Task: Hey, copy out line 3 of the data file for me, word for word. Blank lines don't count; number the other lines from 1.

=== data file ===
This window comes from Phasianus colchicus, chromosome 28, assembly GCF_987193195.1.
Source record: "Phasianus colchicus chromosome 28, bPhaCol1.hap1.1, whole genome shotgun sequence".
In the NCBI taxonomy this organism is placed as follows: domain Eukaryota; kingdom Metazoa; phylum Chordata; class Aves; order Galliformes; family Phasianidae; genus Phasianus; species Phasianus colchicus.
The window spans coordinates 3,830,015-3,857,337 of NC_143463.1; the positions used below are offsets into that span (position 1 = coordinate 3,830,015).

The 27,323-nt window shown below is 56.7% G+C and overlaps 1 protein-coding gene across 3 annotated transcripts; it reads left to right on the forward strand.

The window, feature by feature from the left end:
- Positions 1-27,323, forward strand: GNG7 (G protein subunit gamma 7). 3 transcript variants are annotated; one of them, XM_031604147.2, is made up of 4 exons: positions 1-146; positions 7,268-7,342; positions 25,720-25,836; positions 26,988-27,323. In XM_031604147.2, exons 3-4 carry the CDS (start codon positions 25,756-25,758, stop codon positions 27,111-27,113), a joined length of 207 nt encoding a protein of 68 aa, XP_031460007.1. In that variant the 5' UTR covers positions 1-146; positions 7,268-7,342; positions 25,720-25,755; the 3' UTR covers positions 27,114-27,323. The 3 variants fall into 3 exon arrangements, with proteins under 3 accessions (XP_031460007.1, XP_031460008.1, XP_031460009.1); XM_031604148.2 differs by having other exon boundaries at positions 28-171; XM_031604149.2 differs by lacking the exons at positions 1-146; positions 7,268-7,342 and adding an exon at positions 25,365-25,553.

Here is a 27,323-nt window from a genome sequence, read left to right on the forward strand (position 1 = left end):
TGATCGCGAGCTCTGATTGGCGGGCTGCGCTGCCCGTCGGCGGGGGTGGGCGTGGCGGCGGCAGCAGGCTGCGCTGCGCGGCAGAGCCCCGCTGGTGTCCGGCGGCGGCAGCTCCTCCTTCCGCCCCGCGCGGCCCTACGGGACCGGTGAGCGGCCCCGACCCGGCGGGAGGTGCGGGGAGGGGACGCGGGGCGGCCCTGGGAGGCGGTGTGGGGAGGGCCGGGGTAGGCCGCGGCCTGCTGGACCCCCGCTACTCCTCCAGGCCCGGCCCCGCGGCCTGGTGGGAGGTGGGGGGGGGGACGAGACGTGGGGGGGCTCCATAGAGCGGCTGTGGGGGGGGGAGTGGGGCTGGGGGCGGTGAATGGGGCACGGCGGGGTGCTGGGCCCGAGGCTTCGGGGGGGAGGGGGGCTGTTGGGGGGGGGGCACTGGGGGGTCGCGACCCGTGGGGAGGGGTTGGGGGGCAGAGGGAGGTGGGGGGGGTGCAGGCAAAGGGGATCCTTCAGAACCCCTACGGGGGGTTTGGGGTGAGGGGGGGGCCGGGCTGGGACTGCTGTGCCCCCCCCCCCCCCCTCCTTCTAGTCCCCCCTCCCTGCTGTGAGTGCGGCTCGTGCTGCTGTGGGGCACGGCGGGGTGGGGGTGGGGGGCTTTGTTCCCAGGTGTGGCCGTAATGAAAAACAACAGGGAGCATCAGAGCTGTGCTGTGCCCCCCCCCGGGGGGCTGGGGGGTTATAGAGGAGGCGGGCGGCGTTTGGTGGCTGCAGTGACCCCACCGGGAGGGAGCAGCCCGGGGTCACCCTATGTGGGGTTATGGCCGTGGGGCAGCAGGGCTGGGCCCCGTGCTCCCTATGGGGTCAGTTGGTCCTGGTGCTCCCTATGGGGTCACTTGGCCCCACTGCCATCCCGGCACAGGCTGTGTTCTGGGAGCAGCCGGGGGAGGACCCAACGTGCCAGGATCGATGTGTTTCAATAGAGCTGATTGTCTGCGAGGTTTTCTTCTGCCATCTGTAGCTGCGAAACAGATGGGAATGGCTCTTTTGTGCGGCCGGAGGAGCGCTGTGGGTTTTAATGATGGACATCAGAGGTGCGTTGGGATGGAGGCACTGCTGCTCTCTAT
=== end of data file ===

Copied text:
In the NCBI taxonomy this organism is placed as follows: domain Eukaryota; kingdom Metazoa; phylum Chordata; class Aves; order Galliformes; family Phasianidae; genus Phasianus; species Phasianus colchicus.